Human Resources Management

It is my intention to first define the term “recruitment”, give reasons for recruiting staff, mention types of recruitment and its techniques, give reasons as to why a vacancy might occur and the various stages of recruitment. The role of a human resources manager as it pertains to recruitment will be discussed just before the conclusion.

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It is widely accepted that recruitment is the only acceptable process of soliciting prospective employees in the world of work. Recruitment should, however, not be seen as a private sector peculiarity. De Cenzo, D.A. & Robbins, S.P. (2002:150) define recruiting as “the process of discovering potential candidates for actual or anticipated organizational vacancies. Or from another perspective, it is a linking activity- bringing together those with jobs to fill and those seeking jobs”. In other words, recruitment is the process of looking for persons who possibly may be suitable to fill the vacancies and to encourage them to apply for the vacancies. It does not mean that an interested person has already been appointed in the vacancy, it only tries to find a number of suitable persons from which the final selection can be made.


It is believed that when an organization is understaffed, vacancies should be advertised to meet the demand that human resource planning predicts. “Recruitment determines the success of a business”(…). The implication here is that recruiting at the right time, and suitably qualified persons assist in the growth of the company. According to Hacker, C.A. (1998:3), “sometimes we don’t stop to ask ourselves whether or not we really need to hire someone”. The point she makes is that positions should not be automatically filled. Changing needs within the company or department should be taken into account.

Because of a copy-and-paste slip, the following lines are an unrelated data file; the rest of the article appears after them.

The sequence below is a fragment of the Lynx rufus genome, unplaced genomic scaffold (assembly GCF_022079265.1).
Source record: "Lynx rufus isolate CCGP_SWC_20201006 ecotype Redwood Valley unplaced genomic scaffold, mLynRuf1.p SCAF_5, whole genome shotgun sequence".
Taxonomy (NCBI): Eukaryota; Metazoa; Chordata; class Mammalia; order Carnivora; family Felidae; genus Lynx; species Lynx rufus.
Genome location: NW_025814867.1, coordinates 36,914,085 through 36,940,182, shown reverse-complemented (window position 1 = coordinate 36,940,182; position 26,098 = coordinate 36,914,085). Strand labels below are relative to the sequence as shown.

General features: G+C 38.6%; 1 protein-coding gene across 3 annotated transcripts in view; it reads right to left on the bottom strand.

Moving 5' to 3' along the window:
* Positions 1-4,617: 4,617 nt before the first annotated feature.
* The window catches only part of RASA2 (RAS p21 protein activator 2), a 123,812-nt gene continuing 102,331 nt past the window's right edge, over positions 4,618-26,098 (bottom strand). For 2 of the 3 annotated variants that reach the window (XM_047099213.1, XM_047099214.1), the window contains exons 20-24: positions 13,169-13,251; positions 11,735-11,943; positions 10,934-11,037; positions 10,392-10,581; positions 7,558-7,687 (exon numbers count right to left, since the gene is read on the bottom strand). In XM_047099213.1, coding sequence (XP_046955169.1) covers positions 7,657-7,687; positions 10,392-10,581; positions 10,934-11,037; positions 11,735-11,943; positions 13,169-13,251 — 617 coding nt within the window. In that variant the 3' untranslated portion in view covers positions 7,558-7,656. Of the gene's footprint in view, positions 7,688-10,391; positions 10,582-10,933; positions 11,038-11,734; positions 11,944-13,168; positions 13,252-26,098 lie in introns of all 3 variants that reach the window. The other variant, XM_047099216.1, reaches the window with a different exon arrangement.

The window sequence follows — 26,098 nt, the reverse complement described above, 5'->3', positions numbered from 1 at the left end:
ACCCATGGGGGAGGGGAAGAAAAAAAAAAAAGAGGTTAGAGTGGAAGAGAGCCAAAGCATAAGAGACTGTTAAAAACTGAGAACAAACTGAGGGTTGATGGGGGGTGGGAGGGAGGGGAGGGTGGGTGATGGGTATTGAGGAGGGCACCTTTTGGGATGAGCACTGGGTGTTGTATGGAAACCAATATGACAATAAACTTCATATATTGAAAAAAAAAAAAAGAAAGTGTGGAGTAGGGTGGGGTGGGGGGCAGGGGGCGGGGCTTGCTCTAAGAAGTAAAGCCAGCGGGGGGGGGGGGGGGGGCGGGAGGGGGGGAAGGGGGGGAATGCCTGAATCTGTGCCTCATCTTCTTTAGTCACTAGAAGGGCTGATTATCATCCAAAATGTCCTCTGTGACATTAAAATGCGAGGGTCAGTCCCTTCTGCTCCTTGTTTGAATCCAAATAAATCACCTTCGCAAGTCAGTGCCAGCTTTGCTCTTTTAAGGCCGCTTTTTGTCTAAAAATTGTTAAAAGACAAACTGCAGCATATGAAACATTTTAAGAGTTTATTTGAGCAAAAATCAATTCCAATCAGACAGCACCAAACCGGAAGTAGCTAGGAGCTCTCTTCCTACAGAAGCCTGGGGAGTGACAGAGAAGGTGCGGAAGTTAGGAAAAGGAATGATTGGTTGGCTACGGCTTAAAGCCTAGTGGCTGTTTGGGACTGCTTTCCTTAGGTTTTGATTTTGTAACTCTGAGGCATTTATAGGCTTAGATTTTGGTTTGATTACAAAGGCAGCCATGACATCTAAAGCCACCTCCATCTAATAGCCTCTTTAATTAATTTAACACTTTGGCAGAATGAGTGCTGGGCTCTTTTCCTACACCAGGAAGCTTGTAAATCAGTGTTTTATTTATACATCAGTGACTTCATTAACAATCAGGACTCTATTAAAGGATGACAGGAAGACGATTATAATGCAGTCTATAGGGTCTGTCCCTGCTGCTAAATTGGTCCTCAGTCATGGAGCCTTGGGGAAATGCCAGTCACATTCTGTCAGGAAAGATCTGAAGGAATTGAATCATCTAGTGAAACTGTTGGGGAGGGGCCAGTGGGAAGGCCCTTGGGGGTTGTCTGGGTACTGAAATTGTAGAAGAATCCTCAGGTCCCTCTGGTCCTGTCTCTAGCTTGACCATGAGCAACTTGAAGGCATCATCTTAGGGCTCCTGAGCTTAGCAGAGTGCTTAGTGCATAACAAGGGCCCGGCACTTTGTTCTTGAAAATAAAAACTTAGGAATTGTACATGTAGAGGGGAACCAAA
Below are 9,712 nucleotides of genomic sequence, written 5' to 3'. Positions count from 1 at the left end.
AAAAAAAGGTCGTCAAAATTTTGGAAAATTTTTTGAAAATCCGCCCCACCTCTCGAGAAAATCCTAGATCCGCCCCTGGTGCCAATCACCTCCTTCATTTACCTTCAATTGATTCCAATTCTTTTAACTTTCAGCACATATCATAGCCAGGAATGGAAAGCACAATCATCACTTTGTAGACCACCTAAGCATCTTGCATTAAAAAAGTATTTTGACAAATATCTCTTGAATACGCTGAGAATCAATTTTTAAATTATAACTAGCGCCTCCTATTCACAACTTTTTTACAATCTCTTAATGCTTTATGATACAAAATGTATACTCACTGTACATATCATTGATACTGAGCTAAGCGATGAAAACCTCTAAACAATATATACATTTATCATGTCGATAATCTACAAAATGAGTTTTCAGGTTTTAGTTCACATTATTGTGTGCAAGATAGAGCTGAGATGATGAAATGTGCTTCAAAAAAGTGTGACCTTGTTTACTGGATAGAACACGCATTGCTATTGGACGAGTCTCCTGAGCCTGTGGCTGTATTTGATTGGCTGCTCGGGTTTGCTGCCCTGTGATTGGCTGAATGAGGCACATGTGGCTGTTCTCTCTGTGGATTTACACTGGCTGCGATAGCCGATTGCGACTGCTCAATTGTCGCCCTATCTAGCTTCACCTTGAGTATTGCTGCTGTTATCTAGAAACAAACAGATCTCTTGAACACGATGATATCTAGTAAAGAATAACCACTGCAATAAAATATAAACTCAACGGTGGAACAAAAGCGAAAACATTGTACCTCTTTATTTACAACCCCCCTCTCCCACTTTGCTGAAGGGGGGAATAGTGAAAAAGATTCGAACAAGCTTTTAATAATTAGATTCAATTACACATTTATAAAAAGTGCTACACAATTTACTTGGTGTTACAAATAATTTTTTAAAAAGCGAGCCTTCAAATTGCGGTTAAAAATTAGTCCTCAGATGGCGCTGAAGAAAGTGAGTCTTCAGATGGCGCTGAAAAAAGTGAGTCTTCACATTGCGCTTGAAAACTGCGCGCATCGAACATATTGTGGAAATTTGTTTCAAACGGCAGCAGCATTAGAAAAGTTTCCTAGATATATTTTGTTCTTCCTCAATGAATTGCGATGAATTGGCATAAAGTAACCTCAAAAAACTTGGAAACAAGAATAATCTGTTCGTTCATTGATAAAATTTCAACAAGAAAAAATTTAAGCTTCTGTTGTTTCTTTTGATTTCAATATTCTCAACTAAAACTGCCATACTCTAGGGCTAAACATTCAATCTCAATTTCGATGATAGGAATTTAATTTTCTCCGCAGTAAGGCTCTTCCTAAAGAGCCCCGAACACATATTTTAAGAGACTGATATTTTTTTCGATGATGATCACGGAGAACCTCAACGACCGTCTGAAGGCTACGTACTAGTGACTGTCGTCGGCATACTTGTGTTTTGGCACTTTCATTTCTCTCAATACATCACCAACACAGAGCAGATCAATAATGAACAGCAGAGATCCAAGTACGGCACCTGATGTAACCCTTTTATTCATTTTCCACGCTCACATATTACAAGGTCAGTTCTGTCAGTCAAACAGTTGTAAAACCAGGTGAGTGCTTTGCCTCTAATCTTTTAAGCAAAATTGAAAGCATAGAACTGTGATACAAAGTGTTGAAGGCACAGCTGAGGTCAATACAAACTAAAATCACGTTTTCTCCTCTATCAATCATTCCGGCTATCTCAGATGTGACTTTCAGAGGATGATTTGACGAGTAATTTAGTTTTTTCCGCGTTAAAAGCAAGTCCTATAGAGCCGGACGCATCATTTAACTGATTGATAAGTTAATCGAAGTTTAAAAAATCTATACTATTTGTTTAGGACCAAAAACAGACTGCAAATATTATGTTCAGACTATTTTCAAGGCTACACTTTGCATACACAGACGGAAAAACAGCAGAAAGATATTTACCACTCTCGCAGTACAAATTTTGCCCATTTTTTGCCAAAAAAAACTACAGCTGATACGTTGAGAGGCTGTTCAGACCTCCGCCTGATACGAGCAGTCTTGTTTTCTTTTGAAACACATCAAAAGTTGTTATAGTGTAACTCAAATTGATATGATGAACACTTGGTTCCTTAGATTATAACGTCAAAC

Hacker, C.A. (1998:4) advises an employer to consider three things when he or she prepares to hire, i.e., “cost per hire; turnover rate; and productivity”. Recruiting an employee, advertising coupled with the time spent on screening and interviewing the prospective employee, is costly. Again, if the recruitment of people is not cost effective, then the turnover must be avoided. “Employees are a valuable asset of the business” (…).

At the end of the day productivity is what is important. Productivity does not only relate to ability to do the job, but to organizational skills as well. One should note that if existing employees lack skills or talent, the applicant pool is going to be limited, leading to poor selection decisions. Also, an internal recruitment policy can make it difficult for a company to change the nature or goals of the business by bringing in outside candidates.

(ii) External recruitment

According to Bateman & Snell (1999:339), “external recruiting brings in ‘new blood’ to a company and can inspire innovation”. This is an idea of introducing new talent and initiative into the enterprise. “Most businesses engage in external recruitment fairly frequently, particularly those that are growing strongly, that operate in industries with high staff turnover” (…).The general feeling, however, is that promotions should come from the internal source, when the abilities of the staff allow it.

“The biggest advantage of external recruitment is that persons with experience of different terrains and levels, are appointed. This experience can be used to the advantage of the new enterprise” (Pretorius et al,1986:189). This, in other words, the new employee introduces new skills and imparts them to fellow employees. This type of recruitment has its own disadvantages, though, for example, “long process of recruiting, costly advertising and/or agency fees, and difficulties in assessing suitability of candidates” (…). In other words, one would employ the new candidates and get to “know” them later.